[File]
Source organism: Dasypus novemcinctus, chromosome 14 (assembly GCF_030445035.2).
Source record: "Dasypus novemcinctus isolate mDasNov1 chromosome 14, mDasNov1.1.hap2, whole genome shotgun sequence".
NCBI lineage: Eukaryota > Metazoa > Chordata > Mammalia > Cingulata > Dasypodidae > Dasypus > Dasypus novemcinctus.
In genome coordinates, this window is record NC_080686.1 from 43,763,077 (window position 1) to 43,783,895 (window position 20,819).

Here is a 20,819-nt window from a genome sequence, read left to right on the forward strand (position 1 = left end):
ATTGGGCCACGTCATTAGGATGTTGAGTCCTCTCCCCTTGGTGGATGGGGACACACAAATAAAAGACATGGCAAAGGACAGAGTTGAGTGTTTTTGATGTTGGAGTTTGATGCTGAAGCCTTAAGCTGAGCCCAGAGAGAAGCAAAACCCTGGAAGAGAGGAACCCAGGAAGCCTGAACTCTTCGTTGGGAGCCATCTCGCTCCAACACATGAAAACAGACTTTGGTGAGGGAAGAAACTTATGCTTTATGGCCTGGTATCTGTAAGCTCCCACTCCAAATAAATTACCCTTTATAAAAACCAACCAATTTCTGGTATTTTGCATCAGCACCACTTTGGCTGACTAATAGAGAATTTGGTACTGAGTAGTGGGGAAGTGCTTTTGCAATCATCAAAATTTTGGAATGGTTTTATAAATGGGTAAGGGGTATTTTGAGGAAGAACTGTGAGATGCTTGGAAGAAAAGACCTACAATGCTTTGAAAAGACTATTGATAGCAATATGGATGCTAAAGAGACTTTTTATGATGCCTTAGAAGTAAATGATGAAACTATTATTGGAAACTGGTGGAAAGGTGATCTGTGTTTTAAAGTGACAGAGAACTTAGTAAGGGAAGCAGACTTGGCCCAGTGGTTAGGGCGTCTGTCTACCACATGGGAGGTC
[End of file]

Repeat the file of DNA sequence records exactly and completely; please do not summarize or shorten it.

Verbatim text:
Source organism: Dasypus novemcinctus, chromosome 14 (assembly GCF_030445035.2).
Source record: "Dasypus novemcinctus isolate mDasNov1 chromosome 14, mDasNov1.1.hap2, whole genome shotgun sequence".
NCBI lineage: Eukaryota > Metazoa > Chordata > Mammalia > Cingulata > Dasypodidae > Dasypus > Dasypus novemcinctus.
In genome coordinates, this window is record NC_080686.1 from 43,763,077 (window position 1) to 43,783,895 (window position 20,819).

Here is a 20,819-nt window from a genome sequence, read left to right on the forward strand (position 1 = left end):
ATTGGGCCACGTCATTAGGATGTTGAGTCCTCTCCCCTTGGTGGATGGGGACACACAAATAAAAGACATGGCAAAGGACAGAGTTGAGTGTTTTTGATGTTGGAGTTTGATGCTGAAGCCTTAAGCTGAGCCCAGAGAGAAGCAAAACCCTGGAAGAGAGGAACCCAGGAAGCCTGAACTCTTCGTTGGGAGCCATCTCGCTCCAACACATGAAAACAGACTTTGGTGAGGGAAGAAACTTATGCTTTATGGCCTGGTATCTGTAAGCTCCCACTCCAAATAAATTACCCTTTATAAAAACCAACCAATTTCTGGTATTTTGCATCAGCACCACTTTGGCTGACTAATAGAGAATTTGGTACTGAGTAGTGGGGAAGTGCTTTTGCAATCATCAAAATTTTGGAATGGTTTTATAAATGGGTAAGGGGTATTTTGAGGAAGAACTGTGAGATGCTTGGAAGAAAAGACCTACAATGCTTTGAAAAGACTATTGATAGCAATATGGATGCTAAAGAGACTTTTTATGATGCCTTAGAAGTAAATGATGAAACTATTATTGGAAACTGGTGGAAAGGTGATCTGTGTTTTAAAGTGACAGAGAACTTAGTAAGGGAAGCAGACTTGGCCCAGTGGTTAGGGCGTCTGTCTACCACATGGGAGGTC